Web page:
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Thread: Highland Neps and Sarracenia

  1. #1
    witzelsucht's Avatar
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    Howdy all,

    I have recently finished building my greenhouse (sort of - it will never REALLY be finished because I'll be continually mucking with things I'm sure). My focus for the greenhouse is to grow intermediate to highland Nepenthes but I have a fondness for Sarracenia as well.

    For those of you that grow intermediate to highland Nepenthes AND Sarracenia - particualarly in a greenhouse setting - I'd be interested to hear how you overwinter your Sarracenia. Do you just put them in a colder part of the greenhouse or do you do something altogether different with them for the winter? Any practical experience would be appreciated. I'm growing in the USA in Colorado which is a very temperate climate, low humidity, temps will occasionaly dip to as low as -20f in the winter though typically more like lows of 20f in the the winter. Daytime highs in the winter can be anywhere up to 70f.

    Cheers,
    Rich

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    If you have a garage than you could just move them in there. If there are too many plants for that option maybe you could just leave the greenhouse a little bit colder by leaving the door open a little so that the sarrecenia go into dormancy and the neps slow down in growth.

  3. #3
    War. War never changes. Est's Avatar
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    Depends how you want to do it, I don't think keeping them together over winter would be a good idea.

    I would put the sarracenia in a garage or attic. I'd leave the Neps in the greenhouse, assuming you can keep it heated. Unless you really have a part of your GH which will be cold enough while the other parts are warm enough for your Neps, then you could do that, but that sort of termperature disparity probably isn't a good sign.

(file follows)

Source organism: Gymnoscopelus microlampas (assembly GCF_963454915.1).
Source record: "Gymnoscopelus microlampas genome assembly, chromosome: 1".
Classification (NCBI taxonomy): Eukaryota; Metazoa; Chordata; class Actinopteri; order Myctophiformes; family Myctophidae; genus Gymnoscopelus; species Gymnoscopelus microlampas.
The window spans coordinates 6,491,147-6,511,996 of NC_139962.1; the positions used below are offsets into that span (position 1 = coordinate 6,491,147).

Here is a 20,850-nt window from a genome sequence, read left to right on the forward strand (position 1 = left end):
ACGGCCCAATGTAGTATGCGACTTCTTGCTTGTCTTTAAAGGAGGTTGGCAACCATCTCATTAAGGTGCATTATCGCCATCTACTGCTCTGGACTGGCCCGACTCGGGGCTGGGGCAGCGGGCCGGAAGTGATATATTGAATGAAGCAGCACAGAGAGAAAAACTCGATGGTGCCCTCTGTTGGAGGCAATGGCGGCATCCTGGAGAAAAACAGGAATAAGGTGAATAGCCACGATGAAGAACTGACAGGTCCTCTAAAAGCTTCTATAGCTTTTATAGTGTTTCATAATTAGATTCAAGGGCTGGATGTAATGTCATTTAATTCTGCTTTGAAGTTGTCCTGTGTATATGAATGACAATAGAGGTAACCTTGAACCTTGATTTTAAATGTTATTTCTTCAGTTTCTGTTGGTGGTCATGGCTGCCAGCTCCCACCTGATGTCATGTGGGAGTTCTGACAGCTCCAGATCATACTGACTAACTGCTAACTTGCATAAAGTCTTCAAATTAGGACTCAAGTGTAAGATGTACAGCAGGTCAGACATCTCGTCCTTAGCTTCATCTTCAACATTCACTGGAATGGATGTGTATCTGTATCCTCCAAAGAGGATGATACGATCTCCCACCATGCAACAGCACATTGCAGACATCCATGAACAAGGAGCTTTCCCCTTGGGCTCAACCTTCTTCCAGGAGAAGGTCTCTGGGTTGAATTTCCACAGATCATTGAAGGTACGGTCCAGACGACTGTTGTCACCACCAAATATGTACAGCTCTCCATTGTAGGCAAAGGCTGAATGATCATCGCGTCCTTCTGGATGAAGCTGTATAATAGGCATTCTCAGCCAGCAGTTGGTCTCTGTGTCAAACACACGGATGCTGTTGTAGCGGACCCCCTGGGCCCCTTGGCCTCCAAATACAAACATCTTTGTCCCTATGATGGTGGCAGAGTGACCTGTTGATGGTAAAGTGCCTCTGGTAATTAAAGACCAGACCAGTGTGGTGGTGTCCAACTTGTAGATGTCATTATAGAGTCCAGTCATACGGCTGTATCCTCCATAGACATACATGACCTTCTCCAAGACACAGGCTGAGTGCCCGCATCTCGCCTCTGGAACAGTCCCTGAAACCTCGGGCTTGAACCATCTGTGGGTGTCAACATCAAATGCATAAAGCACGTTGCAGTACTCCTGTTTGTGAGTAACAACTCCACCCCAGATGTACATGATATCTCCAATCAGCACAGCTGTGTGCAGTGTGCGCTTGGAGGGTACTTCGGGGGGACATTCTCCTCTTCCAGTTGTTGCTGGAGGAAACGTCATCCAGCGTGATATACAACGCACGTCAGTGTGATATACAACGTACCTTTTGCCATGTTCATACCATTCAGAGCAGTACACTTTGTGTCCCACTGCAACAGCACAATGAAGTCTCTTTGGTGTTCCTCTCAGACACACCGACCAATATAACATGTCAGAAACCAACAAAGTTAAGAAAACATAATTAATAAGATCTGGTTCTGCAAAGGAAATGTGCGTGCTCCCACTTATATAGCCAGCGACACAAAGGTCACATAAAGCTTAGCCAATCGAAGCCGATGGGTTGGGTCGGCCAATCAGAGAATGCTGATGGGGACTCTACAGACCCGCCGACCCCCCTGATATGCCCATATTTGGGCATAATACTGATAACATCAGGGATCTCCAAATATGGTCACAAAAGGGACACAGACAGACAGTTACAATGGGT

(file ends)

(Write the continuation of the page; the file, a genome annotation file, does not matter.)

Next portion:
All in all, it would probably be easiest to separate the Neps from the Sarracenia, but how you chose to separate them is your call. (Any number of things could work.)
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    It's been one of dem days BigCarnivourKid's Avatar
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    Hi Rich, Est summed it up pretty well. I think it might be difficult for you to set up your GH in such a way that it would be warm enough for the Neps to thrive while at the same time allowing the Sarracenia to remain dormant. I'm in Buena Vista, a little over 100 miles west of you. I grow my N. ventricosa outside in the shade during the summer. When the temps start dropping below 40F at night, I bring 'em in to avoid frost. So far I haven't found a good solution for my Sarracenia's dormancy. As you pointed out, Colorado can have some very nice spring-like winter days. Unfortunately they are often preceeded or followed by nasty cold weather and a couple feet of snow. Between this rapid freeze/thaw and the -20F cold for days on end, more than a few of my CPs have been sent to that great bog in the sky over the years when I tried to over winter them outside in their pots. This year I'm going to try putting them in an insulated cold frame with heating cable (the kind you put in the rain gutters to prevent ice forming) buried under the pots. Hopefully this will keep the cold frame at freezing or a little above on the cold days without getting it warm enough the plants break dormancy. The insulation will also make the temp changes a little less drastic. If you come up with a solution, let us know.
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    herenorthere's Avatar
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    You need to buffer the temperature swings. I overwinter Sarrs by burying the pots in a raised bed to within ~1" of the rim; covering them with a pile of oak leaves and putting lean-to over to keep the snow off. They're frozen by mid-winter, but they freeze once and thaw once and do very well. But we don't go below -10. I don't know what your leaf situation is out there, but oak leaves work well because they stay loose (especially with snow kept off) and don't mat down like maple and most other leaves.
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